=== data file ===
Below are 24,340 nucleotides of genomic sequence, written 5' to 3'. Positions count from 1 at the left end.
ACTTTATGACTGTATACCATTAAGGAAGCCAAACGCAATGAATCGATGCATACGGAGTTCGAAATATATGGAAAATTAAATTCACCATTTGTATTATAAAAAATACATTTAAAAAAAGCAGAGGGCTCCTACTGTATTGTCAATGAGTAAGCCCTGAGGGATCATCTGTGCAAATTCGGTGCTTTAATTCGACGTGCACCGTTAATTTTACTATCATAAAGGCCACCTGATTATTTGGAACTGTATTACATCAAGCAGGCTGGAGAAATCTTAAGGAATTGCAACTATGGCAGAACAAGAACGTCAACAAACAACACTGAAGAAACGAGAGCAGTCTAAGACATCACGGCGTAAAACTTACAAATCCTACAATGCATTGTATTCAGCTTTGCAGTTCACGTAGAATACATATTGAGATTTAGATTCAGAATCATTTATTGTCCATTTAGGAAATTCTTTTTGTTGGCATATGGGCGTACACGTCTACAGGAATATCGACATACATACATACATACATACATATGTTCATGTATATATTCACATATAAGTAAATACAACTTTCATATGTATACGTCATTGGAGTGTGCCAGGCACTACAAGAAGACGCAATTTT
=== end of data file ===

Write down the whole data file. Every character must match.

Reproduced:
Below are 24,340 nucleotides of genomic sequence, written 5' to 3'. Positions count from 1 at the left end.
ACTTTATGACTGTATACCATTAAGGAAGCCAAACGCAATGAATCGATGCATACGGAGTTCGAAATATATGGAAAATTAAATTCACCATTTGTATTATAAAAAATACATTTAAAAAAAGCAGAGGGCTCCTACTGTATTGTCAATGAGTAAGCCCTGAGGGATCATCTGTGCAAATTCGGTGCTTTAATTCGACGTGCACCGTTAATTTTACTATCATAAAGGCCACCTGATTATTTGGAACTGTATTACATCAAGCAGGCTGGAGAAATCTTAAGGAATTGCAACTATGGCAGAACAAGAACGTCAACAAACAACACTGAAGAAACGAGAGCAGTCTAAGACATCACGGCGTAAAACTTACAAATCCTACAATGCATTGTATTCAGCTTTGCAGTTCACGTAGAATACATATTGAGATTTAGATTCAGAATCATTTATTGTCCATTTAGGAAATTCTTTTTGTTGGCATATGGGCGTACACGTCTACAGGAATATCGACATACATACATACATACATACATATGTTCATGTATATATTCACATATAAGTAAATACAACTTTCATATGTATACGTCATTGGAGTGTGCCAGGCACTACAAGAAGACGCAATTTT